Department of English Language and Literature

Professional & Technical Writing

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Contact Us

Main Campus
Memorial Field House

1st Floor, Room 1500
Mail Stop 126
Phone: 419.530.2318
Fax: 419.530.4440

Instructional Objectives for Technical and Professional Writing Programs

Atthe completion of a technical writing course, a student will:

  • Practice writing methods used in professional settings in preparation for writing tasks that are expected after graduation in students’ professional lives.
  • Explore writing and research processes from problem-solving through information gathering, planning, drafting, revising, editing and formatting to produce a variety of workplace-oriented communication.
  • Analyze audiences’ needs and expectations, and make effective adaptations in organization of information, detail, tone, diction, and sentence structure for different intended audiences.
  •  Employ differences in writing purpose, format, structure and delivery as relevant to or required by the situation that prompts the writing. 
  • Use recent technology productively in the preparation and production of projects.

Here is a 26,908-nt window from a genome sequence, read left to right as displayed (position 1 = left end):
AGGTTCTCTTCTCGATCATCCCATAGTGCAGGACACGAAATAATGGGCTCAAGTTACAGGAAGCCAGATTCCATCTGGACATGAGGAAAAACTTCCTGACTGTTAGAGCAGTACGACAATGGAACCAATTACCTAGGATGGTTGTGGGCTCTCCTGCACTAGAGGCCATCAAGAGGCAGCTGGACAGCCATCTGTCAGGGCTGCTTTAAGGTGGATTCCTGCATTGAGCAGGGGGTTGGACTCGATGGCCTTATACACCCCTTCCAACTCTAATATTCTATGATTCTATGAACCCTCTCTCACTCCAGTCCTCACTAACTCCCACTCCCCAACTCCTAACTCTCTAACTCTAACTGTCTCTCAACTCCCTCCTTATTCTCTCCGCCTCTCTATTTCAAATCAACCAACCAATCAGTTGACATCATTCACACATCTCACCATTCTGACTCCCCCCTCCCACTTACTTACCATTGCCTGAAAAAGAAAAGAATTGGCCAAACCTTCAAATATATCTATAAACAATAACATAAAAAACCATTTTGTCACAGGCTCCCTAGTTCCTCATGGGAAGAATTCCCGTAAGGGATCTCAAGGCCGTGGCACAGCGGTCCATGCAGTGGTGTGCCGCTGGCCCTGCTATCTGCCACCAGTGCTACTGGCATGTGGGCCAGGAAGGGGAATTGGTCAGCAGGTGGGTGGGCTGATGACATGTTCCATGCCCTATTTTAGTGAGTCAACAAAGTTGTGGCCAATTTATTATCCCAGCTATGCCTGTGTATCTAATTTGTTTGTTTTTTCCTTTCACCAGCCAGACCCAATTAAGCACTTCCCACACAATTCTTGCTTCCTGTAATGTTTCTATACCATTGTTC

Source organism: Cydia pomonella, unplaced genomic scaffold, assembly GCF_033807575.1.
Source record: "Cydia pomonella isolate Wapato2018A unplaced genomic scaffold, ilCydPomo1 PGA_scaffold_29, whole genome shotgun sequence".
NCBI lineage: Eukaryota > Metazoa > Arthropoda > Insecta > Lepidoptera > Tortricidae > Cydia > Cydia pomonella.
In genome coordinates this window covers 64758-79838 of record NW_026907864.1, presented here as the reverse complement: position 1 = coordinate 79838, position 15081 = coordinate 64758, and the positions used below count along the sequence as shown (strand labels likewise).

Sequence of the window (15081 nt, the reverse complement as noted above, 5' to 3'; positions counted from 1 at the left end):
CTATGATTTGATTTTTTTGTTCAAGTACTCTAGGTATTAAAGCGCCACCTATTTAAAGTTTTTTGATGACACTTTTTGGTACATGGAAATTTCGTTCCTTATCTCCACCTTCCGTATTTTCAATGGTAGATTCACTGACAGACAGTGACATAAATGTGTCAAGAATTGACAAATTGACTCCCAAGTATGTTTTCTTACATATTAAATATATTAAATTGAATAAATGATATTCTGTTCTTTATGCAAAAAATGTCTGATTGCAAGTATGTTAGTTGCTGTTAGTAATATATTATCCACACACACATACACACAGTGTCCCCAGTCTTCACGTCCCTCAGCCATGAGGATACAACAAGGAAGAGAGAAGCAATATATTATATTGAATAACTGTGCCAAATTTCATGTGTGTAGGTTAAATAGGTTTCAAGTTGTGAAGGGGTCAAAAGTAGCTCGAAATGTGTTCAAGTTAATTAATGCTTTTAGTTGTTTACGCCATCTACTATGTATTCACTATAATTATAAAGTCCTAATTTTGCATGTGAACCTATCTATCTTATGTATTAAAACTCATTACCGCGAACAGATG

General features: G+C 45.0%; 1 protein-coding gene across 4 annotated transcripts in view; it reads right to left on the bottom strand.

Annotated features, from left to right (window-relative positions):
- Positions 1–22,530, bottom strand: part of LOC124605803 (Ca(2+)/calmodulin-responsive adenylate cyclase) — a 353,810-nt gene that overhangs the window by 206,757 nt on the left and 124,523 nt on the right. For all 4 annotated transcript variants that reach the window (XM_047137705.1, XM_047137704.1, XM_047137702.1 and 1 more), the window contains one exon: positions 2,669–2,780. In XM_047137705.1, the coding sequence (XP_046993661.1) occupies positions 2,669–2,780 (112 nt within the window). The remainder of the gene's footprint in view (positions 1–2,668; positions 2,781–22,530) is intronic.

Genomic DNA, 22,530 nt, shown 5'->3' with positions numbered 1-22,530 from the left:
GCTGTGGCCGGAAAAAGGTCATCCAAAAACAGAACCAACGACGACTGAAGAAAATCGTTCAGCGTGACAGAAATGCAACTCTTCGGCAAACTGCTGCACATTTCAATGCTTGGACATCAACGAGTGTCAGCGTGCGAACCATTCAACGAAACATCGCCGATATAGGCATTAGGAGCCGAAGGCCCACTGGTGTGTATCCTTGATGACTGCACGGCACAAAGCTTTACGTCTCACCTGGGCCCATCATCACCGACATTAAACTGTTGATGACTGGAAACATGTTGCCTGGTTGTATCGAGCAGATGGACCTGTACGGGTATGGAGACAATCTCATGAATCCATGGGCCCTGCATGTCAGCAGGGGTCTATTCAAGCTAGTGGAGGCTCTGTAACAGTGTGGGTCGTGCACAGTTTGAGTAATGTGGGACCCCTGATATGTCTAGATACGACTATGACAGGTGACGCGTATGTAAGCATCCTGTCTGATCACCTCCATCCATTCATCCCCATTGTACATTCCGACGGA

•  Produce a variety of writing assignments required in different disciplines or intended for vocational tasks. 
  • Develop awareness of the issues and applications that affect international and other-cultural audiences.  
  •   Discriminate between different types of data and select reliable sources of information  appropriate for the writing situation.
  •   Effectively integrate primary and secondary source information into their documents and provide accurate and appropriate citations.  
  •    Work collaboratively to prepare or produce writing projects.
  •  Assess their own writing with increasing insight and make useful suggestions about the drafts produced by peers.
  •  Produce documents according to the standards and in the formats appropriate to or required by the situation
  • Demonstrate competent editing and revising skills through progressive drafts of documents.
  • Apply instructional information to “real world” writing activities and situations. 
  • Move beyond mere “competent” writing to make effective rhetorical choices in keeping with the demands of career-writing
Last Updated: 8/8/17